Artists and cultural organizations have been contributing to the post-disaster relief efforts despite their own needs for support.
Dounia and the Princess of Aleppo (2022) is screening in New York this month to benefit earthquake relief in Syria.
Felekşan Onar reimagines refugees as birds in search of utopia.
The 7.8-magnitude quake has killed at least 2,600 people and destroyed a 2nd-century castle, among other landmarks.
Borrowing the model of the palimpsest, George’s The Umayyad Mosque of Damascus: Art, Faith and Empire in Early Islam takes the reader on a vivid tour of the renowned mosque’s history, meaning, and significance.
The discovery marks the first major archaeological discovery since the beginning of Syria’s civil war.
The museum forgets that it is already a violent graveyard of colonial-era cultural trophies removed from their homelands under dubious circumstances.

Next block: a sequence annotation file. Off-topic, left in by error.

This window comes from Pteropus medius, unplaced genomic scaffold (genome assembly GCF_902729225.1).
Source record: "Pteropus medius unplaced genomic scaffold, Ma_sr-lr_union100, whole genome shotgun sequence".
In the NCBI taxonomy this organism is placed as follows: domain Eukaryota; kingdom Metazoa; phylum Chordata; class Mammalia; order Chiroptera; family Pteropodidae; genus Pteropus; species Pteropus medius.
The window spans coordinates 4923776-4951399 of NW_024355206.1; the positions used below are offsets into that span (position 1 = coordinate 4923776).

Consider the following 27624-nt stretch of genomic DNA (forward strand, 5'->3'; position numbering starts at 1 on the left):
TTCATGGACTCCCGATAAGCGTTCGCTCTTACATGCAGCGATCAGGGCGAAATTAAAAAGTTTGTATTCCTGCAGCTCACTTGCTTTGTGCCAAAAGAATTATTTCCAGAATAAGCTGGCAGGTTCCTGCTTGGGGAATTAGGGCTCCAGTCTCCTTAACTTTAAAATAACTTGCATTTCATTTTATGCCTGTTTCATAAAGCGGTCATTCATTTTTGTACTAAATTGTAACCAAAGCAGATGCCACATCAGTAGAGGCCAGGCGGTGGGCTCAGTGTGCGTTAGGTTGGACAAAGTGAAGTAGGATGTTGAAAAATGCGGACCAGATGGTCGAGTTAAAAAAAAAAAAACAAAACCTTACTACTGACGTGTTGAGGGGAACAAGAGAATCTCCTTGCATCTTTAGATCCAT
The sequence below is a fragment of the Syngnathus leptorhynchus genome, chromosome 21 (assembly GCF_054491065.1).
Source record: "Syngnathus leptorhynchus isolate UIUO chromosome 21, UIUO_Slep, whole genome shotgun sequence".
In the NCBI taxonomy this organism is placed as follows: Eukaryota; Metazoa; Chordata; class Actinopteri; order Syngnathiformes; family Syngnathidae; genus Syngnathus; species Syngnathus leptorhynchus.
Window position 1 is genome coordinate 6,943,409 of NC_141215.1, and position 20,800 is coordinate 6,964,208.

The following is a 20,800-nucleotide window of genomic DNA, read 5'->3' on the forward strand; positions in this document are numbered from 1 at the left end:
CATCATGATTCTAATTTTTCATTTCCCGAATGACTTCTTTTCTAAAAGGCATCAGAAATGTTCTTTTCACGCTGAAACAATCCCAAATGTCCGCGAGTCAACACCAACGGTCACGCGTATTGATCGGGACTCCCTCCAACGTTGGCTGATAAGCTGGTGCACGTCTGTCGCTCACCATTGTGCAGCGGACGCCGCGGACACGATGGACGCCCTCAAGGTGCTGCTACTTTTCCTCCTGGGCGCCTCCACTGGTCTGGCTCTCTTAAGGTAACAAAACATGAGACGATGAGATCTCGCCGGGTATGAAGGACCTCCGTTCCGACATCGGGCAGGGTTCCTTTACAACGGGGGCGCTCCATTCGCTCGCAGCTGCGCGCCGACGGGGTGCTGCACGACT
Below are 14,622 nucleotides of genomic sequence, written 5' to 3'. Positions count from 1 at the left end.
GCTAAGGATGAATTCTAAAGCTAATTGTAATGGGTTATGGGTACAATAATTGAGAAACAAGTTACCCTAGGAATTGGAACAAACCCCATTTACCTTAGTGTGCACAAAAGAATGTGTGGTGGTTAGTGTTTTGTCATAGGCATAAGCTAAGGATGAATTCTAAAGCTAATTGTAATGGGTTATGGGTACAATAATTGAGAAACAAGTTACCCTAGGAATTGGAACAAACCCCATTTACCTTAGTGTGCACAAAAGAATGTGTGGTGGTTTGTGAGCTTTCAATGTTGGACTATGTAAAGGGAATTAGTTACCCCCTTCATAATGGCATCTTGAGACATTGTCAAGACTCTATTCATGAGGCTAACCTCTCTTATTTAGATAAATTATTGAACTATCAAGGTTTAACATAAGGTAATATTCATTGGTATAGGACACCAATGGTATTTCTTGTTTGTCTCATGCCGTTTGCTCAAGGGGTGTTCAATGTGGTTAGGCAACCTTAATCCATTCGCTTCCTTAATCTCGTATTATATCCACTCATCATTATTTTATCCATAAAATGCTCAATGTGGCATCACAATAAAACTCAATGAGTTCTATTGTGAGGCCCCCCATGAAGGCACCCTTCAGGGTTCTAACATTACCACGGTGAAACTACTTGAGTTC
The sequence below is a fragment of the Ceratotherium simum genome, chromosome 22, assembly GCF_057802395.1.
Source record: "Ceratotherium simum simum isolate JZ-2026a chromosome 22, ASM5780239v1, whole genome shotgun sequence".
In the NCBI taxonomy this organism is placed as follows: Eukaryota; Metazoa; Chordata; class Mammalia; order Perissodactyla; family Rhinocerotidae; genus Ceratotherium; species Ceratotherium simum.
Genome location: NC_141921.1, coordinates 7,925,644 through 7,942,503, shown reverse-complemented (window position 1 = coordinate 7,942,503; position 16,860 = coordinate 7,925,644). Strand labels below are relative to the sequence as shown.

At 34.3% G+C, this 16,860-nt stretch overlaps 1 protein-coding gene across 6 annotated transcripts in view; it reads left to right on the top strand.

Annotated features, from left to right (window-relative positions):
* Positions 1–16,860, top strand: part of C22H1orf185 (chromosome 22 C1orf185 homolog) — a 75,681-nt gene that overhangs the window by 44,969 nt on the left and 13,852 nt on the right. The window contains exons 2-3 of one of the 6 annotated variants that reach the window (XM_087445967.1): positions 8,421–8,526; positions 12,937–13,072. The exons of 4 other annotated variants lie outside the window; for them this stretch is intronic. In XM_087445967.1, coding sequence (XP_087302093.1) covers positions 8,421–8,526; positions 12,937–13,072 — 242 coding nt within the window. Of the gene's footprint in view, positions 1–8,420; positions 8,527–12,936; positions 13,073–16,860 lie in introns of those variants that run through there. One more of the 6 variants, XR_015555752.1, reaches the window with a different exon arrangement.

Bryan Zanisnik’s “Silk Monument” features archival images to honor the contributions of Syrian and Armenian migrants who worked in New Jersey silk mills.
Life in Palmyra did not stop in the third century but has gone on more or less continuously at the site for the 1,700 years since.
Khaled Al-Asaad was beheaded in 2015 after refusing to lead ISIS to ancient artifacts from Palmyra that he had hidden in a secure location.
Syrian director Feras Fayyad, whose film The Cave is nominated for Best Documentary Feature, is the latest high-profile artist experiencing visa troubles.
Matthew Schrier, who was captured by Al-Nusra Front in 2012, is accusing Qatar Islamic Bank of directly funding a charity that funneled money to terrorist groups in Syria.